9 Aug 2012

Author Interview: Matt Larkin, Author of Children of Sun and Moon

The Lunar King bargained his daughter away in marriage to end generations of war between the two dynasties of the Skyfall Isles. The King sends his niece Chandi along as handmaid to his daughter. Chandi has two tasks: watch over her cousin, and spy on the Solars. Still seething over the death of her lover during the war, Chandi accepts the task he gives her. The Solars cost her everything she cares about, and now she wants nothing more than proof of their treachery so she can go home.

She knows little of spying, but the blood of the Moon God running through her veins gives her powers mortals can’t match, powers that let her slip into places she’s not supposed to be. Of course, the more she uses her powers, the faster she becomes a lunatic.

When she discovers a Solar soldier, Naresh, watching her, she decides to return the favor and stick close to him. But as he shows her the wonders of the domed underwater city, she begins to realize the Solars are not what she thought. Soon, she’ll have to choose between loyalty to her people and her own heart.

Book 1 in the Skyfall Series
Goodreads:  Click Here 
Buy it here:  Amazon.co.uk  /  Amazon.com


If you could work with any other author, who would it be and why?
It’s a hard choice. I guess Brent Weeks. I really admire his sense of pacing and the
surprises he crafts into his novels. Both of his series rank among my all-time favorites.

What would be a typical working day for you? When and where do you write?
Given the chance, I usually start writing in the morning around 7:00 or 8:00 and write
until dinner time. Of course, many times, I have to make do with what time I can find.
That means sometimes editing after dinner or writing a few thousand works in the late
afternoon.

What is the hardest part of the writing for you?
Of the actual writing? I guess I feel compelled to reconcile a lot of different, sometimes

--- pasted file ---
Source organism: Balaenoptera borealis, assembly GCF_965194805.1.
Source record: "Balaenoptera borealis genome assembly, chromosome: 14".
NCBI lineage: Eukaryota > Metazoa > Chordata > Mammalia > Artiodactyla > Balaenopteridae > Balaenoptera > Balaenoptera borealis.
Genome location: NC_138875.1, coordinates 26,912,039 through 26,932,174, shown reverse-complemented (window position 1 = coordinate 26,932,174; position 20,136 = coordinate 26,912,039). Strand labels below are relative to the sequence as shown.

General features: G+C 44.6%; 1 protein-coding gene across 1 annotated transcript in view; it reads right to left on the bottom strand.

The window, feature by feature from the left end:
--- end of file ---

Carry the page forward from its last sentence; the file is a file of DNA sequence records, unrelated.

contradictory ideas. A good novel, especially in fantasy, it doesn’t just come from one
idea, but from many working in conjunction. But the practical realities of publishing are
probably harder than the writing itself.

When and why did you first start writing?
As a kid. I always felt the compulsion to tell stories to entertain my friends. Didn’t take
too long before I wanted to record those stories.

How did you come up with the idea for the book ‘Children of Sun and Moon’?
I was studying Hindu mythology and got caught up in the stories of the different
dynasties of the Kshatriya. I began developing a setting where these dynasties would
fall into a terrible war, and eventually I decided an archipelago was the perfect setting.
My interest in Indonesian mythology made that a natural fit. But really, Children of Sun
and Moon is a love story about two people from different cultures. They have everything
against them, but love refuses to be pushed to the side.

Are you a big reader? If so, what are you reading now?
Yes. Currently I’m reading and critiquing the WIPs for several other fantasy writers. But
normally, yeah, I read a lot of epic and a lot of urban fantasy.


Do you have any advice for other aspiring writers?
Write a lot. The first novel you write isn’t going to live up to your expectations. Read
some good books on the craft, learn the common mistakes, edit those mistakes out of
your work. And keep writing.



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